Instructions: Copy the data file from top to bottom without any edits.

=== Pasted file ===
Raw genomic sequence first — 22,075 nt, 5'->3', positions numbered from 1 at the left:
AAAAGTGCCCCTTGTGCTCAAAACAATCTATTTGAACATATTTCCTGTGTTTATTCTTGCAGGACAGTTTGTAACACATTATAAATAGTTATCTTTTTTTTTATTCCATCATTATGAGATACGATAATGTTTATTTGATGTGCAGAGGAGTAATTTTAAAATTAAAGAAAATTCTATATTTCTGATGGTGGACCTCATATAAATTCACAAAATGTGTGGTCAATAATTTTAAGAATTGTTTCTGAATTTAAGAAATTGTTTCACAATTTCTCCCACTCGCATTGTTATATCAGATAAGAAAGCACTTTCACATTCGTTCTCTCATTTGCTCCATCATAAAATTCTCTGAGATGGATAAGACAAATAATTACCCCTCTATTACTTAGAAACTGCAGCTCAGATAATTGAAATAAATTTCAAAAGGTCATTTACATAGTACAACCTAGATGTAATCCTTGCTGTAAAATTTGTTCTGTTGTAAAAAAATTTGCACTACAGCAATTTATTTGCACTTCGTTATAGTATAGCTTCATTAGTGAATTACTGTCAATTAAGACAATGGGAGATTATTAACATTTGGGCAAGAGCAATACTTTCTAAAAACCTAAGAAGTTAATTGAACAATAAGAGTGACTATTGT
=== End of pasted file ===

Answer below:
Raw genomic sequence first — 22,075 nt, 5'->3', positions numbered from 1 at the left:
AAAAGTGCCCCTTGTGCTCAAAACAATCTATTTGAACATATTTCCTGTGTTTATTCTTGCAGGACAGTTTGTAACACATTATAAATAGTTATCTTTTTTTTTATTCCATCATTATGAGATACGATAATGTTTATTTGATGTGCAGAGGAGTAATTTTAAAATTAAAGAAAATTCTATATTTCTGATGGTGGACCTCATATAAATTCACAAAATGTGTGGTCAATAATTTTAAGAATTGTTTCTGAATTTAAGAAATTGTTTCACAATTTCTCCCACTCGCATTGTTATATCAGATAAGAAAGCACTTTCACATTCGTTCTCTCATTTGCTCCATCATAAAATTCTCTGAGATGGATAAGACAAATAATTACCCCTCTATTACTTAGAAACTGCAGCTCAGATAATTGAAATAAATTTCAAAAGGTCATTTACATAGTACAACCTAGATGTAATCCTTGCTGTAAAATTTGTTCTGTTGTAAAAAAATTTGCACTACAGCAATTTATTTGCACTTCGTTATAGTATAGCTTCATTAGTGAATTACTGTCAATTAAGACAATGGGAGATTATTAACATTTGGGCAAGAGCAATACTTTCTAAAAACCTAAGAAGTTAATTGAACAATAAGAGTGACTATTGT